Subsequent safety rules meant that the flywheels had to be cased in, as shown on this picture. They used to have fairly shiny rims, with red painted spokes, and when they were spinning up to speed with the sunlight streaming through on to them they looked fantastic.  They looked less good encased in grey metal!


This is a drawing of the HT generators.

They were dynamos that produced 11000 volts DC to provide the High Tension supply for the transmitter valves.  The shafts were driven by 240v DC motors.  The 240v came from the engines, or from the batteries or from a mercury arc (I think) rectifier producing 240v DC from the incoming mains.

There was a key based interlock system that prevented the gates in the fencing being opened when they were on.

To start them up, there was a control panel along one of the walls.  There was a large switch with a big handle to pull down to connect the 240v DC.  Then there was a row of copper blades with black insulating handles.  These allowed power to be applied gradually to the machines.  You had to close the first switch and then the second almost immediately afterwards, one with each hand.  You had to do it smartly, otherwise an arc would be struck across the gap of a nearly closed switch, which could burn or melt the copper. (There was 240v DC on them - safety rules had not got as far as these controls. )  The machine would slowly start to revolve, and when you thought it had got fast enough, you whacked in the next copper blade switch, and as the machine got still faster you put in the next until they were all in.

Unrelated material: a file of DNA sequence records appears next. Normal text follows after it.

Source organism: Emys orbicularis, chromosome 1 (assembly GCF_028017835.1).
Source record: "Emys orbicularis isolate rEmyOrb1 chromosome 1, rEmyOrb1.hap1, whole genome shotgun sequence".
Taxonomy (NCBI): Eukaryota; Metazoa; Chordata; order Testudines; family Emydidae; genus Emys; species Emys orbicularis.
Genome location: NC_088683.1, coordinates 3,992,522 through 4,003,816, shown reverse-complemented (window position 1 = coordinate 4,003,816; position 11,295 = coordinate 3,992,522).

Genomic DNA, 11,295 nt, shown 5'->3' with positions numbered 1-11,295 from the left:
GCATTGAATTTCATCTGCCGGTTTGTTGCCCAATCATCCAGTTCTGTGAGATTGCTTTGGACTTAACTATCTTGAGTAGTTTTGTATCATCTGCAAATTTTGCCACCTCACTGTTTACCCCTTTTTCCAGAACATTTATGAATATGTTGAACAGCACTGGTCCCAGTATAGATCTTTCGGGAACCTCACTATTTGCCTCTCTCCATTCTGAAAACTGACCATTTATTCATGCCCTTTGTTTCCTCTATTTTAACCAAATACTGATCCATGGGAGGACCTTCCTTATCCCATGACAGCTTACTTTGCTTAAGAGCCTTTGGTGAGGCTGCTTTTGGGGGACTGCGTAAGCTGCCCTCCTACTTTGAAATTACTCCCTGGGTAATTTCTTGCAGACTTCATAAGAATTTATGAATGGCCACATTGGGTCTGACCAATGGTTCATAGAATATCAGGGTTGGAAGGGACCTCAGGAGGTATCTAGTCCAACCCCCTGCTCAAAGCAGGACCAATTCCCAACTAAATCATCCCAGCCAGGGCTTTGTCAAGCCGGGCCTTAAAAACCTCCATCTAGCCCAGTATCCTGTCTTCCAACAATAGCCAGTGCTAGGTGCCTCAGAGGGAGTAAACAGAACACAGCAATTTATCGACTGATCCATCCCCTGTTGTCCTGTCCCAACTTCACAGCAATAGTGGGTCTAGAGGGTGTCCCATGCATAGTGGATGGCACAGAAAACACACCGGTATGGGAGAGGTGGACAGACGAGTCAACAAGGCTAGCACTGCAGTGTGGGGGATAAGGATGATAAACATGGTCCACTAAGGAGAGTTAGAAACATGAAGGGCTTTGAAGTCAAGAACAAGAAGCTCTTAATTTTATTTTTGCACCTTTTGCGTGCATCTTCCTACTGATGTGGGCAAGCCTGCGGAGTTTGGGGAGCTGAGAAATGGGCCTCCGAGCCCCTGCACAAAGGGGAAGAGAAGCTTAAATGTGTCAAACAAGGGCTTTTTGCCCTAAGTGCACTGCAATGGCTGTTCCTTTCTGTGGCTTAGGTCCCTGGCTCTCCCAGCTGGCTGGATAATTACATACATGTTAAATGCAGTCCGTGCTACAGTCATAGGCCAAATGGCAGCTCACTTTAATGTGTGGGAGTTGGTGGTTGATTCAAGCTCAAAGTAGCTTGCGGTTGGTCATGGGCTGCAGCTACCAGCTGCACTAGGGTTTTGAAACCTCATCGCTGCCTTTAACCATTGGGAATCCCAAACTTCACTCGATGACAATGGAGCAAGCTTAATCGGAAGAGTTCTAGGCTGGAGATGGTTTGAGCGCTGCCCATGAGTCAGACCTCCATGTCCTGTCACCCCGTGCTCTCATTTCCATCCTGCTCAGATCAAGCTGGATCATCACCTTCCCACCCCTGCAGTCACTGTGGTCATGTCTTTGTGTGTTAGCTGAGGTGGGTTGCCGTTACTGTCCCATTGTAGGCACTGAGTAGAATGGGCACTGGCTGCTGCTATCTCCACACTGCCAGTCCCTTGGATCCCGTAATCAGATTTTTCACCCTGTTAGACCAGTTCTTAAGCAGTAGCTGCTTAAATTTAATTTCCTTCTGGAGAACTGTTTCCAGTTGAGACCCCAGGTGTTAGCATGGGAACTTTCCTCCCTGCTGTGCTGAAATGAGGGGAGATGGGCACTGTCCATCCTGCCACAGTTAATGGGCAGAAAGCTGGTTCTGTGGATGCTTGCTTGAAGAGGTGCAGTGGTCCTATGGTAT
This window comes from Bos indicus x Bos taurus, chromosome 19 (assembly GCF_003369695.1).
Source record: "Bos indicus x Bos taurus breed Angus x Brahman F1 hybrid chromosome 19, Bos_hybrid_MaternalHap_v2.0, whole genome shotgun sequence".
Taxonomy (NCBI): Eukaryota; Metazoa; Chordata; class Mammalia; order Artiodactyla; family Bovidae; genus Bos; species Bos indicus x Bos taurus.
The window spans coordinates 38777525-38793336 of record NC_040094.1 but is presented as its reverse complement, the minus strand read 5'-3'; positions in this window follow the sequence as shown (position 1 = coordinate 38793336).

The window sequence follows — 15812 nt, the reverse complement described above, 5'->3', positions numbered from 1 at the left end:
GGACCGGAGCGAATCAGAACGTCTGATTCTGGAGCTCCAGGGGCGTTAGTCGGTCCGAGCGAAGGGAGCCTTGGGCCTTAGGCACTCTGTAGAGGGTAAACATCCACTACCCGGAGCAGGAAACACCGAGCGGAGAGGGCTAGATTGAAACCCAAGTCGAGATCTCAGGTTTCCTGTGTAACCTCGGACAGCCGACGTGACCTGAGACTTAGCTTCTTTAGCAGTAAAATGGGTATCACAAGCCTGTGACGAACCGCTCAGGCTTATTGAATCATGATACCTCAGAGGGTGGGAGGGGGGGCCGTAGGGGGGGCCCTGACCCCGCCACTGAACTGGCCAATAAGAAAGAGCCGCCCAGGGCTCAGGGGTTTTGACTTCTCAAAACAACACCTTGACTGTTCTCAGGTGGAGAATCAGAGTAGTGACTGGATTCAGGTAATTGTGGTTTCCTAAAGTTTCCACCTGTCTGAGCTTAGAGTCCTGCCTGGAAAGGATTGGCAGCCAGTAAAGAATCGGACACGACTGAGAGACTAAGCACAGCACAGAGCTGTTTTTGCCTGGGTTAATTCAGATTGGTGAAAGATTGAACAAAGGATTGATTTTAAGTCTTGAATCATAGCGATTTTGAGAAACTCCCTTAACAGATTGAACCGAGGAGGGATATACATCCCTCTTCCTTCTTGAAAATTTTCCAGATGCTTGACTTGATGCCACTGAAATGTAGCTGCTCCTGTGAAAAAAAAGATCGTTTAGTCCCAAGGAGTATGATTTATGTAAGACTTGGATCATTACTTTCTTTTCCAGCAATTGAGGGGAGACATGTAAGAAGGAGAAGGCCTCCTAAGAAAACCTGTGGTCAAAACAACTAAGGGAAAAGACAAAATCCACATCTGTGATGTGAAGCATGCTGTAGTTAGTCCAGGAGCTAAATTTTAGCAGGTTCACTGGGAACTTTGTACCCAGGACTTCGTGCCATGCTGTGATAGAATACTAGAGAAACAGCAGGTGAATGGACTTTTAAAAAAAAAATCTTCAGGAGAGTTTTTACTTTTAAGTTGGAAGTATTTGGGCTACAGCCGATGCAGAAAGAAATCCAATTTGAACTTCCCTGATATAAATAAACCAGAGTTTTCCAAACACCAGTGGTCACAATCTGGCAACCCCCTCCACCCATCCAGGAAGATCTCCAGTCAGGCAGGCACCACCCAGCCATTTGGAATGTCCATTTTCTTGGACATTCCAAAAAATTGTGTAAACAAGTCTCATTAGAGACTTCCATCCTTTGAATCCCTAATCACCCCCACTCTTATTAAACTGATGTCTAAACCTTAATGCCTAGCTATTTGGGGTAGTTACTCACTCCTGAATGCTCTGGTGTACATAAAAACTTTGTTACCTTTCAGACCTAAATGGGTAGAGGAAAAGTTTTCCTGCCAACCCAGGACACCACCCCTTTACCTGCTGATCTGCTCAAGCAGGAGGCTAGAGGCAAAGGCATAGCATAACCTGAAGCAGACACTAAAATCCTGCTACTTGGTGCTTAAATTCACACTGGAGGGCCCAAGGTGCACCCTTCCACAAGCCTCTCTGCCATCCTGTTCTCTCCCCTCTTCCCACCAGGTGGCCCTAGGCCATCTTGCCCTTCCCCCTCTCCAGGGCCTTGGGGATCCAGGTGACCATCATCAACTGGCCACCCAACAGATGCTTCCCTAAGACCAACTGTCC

As you might gather, running these old transmitters was quite an art - not like just pressing the on button on the modern transmitters and letting it all happen.

These generators supplied the filaments.

The smaller machines supplied other voltages (415, I think).

They were no trouble to start, you just switched them on as far as I remember.

The first cabinet on the left was the first amplifying stage.  Originally, it had a circuit that oscillated and provided the RF drive for the transmitter.  Later on, this oscillation was derived from crystal oscillators in a special drive room.  I was always intrigued by labels that were left over from the original referring to the 'fork drive'.  The manual says that the 'tuning fork drive did not prove entirely satisfactory'.

The unit with the two 'steering wheels' contained capacitors that would tune the transmitter to the aerial. T he output would go up a pair of wires to the feed through insulators on the wall above, but they are not shown in the picture, so I assume it was taken before the transmitter was functional.